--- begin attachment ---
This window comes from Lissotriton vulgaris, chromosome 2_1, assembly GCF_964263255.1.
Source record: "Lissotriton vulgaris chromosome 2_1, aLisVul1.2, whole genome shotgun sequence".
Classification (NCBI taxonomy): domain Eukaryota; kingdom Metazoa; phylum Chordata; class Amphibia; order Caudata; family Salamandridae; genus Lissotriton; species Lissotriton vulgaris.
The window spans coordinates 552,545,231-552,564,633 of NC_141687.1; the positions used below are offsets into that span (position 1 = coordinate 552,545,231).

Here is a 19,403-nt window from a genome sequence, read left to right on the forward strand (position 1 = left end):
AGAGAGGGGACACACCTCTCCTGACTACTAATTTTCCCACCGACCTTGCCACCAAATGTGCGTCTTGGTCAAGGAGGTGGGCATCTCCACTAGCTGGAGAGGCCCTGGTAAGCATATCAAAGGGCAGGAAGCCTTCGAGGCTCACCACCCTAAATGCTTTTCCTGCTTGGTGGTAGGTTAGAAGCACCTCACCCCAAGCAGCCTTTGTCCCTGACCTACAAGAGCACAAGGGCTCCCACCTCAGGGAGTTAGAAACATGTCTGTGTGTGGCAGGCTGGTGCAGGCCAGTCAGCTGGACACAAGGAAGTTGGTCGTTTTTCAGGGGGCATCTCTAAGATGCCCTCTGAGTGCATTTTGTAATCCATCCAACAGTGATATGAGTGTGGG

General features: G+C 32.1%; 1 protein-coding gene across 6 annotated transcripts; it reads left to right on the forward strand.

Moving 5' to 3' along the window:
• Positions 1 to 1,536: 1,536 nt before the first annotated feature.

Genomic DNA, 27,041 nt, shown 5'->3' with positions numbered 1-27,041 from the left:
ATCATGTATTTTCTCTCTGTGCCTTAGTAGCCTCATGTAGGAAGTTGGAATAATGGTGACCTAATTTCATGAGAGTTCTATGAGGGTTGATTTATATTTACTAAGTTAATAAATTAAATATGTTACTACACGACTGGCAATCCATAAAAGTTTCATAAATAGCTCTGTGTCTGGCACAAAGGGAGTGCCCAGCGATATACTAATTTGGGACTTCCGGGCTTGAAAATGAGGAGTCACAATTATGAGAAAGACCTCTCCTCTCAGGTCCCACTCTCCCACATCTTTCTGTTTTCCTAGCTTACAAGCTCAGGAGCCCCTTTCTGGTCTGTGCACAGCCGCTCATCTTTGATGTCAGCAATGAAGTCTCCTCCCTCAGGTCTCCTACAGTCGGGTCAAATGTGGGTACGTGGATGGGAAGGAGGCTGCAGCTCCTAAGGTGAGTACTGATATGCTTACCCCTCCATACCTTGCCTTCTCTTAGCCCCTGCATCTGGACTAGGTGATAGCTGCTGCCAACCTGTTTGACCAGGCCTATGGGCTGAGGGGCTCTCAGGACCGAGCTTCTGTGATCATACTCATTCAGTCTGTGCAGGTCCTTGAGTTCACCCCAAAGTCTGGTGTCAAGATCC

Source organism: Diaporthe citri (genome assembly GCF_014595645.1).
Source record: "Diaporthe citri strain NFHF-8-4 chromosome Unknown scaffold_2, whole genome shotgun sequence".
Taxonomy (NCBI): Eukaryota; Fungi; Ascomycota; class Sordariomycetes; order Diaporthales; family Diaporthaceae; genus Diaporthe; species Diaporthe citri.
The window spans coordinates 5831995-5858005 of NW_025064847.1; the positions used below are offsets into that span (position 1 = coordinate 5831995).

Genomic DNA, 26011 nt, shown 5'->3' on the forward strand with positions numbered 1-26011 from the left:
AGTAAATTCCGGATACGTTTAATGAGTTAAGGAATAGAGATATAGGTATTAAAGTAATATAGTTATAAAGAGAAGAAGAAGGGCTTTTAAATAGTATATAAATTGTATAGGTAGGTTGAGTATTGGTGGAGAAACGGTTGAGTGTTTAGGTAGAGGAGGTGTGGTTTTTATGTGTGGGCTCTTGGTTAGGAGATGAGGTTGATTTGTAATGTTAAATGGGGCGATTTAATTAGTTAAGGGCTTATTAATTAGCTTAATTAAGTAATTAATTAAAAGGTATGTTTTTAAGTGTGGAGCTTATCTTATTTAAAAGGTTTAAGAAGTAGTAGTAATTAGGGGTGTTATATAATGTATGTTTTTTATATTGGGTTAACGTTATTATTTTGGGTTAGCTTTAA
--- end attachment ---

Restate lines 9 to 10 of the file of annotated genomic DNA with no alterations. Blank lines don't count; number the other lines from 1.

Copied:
• Positions 1 to 1,536: 1,536 nt before the first annotated feature.

Genomic DNA, 27,041 nt, shown 5'->3' with positions numbered 1-27,041 from the left: